I’ve disliked team sports since I was a child. I enjoyed playing them to a degree but watching was always painful. I wondered why I couldn’t have fun as others did; it even bothered me a little. Was is that I didn’t like being around people? Or was it that I was too ambitious and couldn’t work with a team? As I got older, though, I understood that neither of these reasons was true – I love being around people and I’ve never had conflicts with even the most difficult co-workers and bosses.
I simply don’t see eye to eye with the idea of team spirit. I extend the idea of “sticking together” to the world in general and feel it confines me. We stick with “our team,” remain loyal to it even if its ideals clash with ours just because we don’t want to seem disloyal, be perceived as defectors. I’ve seen too much of unevolved, raw human emotion at games – unbridled, untamed, primitive. There are obvious winners and losers, there are no mergers. The world today doesn’t need winners and losers, it needs mergers.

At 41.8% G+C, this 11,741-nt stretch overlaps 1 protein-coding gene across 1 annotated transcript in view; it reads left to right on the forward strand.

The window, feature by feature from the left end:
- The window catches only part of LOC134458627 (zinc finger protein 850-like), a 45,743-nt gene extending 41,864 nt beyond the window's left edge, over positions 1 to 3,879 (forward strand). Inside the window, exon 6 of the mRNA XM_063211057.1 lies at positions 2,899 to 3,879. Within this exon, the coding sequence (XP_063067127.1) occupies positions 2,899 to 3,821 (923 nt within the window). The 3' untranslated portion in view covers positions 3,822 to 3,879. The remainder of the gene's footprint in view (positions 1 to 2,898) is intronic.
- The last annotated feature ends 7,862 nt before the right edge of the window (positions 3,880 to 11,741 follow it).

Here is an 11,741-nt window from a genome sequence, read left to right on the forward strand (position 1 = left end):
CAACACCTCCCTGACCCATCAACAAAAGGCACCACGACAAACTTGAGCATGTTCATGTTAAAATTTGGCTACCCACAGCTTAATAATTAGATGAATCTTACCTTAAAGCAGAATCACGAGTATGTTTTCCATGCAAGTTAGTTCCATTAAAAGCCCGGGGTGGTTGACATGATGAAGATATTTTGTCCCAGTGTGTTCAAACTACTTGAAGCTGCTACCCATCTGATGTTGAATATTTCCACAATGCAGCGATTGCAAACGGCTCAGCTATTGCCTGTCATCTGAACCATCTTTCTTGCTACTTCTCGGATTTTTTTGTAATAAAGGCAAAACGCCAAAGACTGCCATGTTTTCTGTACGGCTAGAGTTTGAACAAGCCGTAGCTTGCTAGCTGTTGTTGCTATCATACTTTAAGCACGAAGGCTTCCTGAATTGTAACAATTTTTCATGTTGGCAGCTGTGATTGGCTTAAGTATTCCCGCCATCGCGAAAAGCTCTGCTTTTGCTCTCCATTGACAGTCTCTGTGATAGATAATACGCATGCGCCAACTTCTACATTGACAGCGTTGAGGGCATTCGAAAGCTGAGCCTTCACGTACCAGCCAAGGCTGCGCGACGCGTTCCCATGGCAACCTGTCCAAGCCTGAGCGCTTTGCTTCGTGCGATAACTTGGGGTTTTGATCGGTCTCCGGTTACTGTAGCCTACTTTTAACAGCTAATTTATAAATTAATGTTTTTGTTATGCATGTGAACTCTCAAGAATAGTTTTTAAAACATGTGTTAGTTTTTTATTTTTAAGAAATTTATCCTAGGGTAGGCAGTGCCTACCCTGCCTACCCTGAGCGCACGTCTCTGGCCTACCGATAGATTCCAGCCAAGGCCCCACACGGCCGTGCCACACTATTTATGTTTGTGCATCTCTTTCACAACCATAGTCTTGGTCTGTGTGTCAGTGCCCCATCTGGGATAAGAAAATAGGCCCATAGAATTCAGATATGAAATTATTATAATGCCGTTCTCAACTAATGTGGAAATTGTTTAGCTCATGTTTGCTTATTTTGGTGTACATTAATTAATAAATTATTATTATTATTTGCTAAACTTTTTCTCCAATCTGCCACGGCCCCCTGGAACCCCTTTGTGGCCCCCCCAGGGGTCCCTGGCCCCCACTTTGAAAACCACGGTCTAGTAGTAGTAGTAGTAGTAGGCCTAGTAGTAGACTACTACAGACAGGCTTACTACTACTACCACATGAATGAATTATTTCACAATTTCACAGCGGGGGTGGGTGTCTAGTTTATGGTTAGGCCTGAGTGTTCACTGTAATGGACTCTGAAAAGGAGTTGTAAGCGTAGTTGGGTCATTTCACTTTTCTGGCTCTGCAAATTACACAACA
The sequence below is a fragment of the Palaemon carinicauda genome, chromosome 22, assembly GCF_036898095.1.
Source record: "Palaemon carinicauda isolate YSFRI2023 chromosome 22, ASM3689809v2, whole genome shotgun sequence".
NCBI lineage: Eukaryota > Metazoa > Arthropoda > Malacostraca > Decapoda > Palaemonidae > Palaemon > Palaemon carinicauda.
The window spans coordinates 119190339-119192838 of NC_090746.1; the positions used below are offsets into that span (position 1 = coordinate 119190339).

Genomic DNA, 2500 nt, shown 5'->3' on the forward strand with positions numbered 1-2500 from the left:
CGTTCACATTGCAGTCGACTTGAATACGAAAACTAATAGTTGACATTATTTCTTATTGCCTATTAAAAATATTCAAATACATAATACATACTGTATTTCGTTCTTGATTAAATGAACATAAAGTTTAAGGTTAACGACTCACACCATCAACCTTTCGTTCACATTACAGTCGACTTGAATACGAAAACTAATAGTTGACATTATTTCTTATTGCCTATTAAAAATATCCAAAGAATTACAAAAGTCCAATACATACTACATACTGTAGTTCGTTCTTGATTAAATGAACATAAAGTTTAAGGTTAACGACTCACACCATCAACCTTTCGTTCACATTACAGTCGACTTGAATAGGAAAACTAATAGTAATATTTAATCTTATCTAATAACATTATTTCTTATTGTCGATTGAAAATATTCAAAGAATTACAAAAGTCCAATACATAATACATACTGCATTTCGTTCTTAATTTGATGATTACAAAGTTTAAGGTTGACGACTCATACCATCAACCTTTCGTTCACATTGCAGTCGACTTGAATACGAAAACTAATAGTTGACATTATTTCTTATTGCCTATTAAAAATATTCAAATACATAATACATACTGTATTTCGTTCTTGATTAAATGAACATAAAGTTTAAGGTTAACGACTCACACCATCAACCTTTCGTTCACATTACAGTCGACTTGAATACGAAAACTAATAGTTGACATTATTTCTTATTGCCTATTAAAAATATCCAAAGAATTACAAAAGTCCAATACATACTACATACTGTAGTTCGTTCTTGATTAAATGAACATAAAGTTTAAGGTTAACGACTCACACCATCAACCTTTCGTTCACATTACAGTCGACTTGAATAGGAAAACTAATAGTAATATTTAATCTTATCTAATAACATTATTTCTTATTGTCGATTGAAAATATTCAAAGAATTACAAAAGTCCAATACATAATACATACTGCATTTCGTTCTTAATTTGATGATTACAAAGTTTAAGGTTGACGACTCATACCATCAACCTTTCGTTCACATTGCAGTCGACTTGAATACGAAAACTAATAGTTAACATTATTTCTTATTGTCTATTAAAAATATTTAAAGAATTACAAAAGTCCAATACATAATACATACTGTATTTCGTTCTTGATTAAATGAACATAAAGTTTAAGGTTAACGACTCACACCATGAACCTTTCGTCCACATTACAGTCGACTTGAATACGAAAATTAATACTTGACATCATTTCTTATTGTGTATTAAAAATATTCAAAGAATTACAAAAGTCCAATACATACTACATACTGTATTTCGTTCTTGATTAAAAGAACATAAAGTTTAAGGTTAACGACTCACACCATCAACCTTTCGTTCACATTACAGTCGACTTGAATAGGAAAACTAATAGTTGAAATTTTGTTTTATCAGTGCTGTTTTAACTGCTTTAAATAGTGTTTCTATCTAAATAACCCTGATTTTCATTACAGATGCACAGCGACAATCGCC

This occurred to me at a game we attended last year. As usual, I turned around to watch the cheering, booing crowd and missed the entire game.
In the expressions of the masses surrounding me I saw triumph and disappointment. I saw glee, heard raucous laughter, felt nerve-wracking hope, sensed the fear of loss. I had seen these exact expressions, a thousand times exaggerated and malignant, many times before. As a reporter I had seen them in the eyes of rioters and mobs-gone-crazy. As a human rights writer I had seen them on the faces of sex offenders, fanatics, terrorists. They had all stood by their beliefs, ideals, religions, and cultures. They had all believed they were right and should win. The basic thought was no different from what I was witnessing at this benign game.
And just like that, I imagined no one was watching the game. Their backs were turned to the field and each one was watching a private screen, conjured by their minds, a person they idolized, loved, followed unquestioningly. The game on the field became irrelevant. What was riveting was seeing how every person in the audience cheered for their own person. I saw Tom Brady, Kapil Dev, John McEnroe. I saw Donald Trump, Hitler, Mussolini, Stalin. President Erdogan shook his fist on one screen, Saddam Hussein looked like a joke and harmless compared to Pol Pot. Mahatma Gandhi’s voice was hoarse (he must be still fasting in heaven to save the earth) and Martin Luther King whispered helplessly.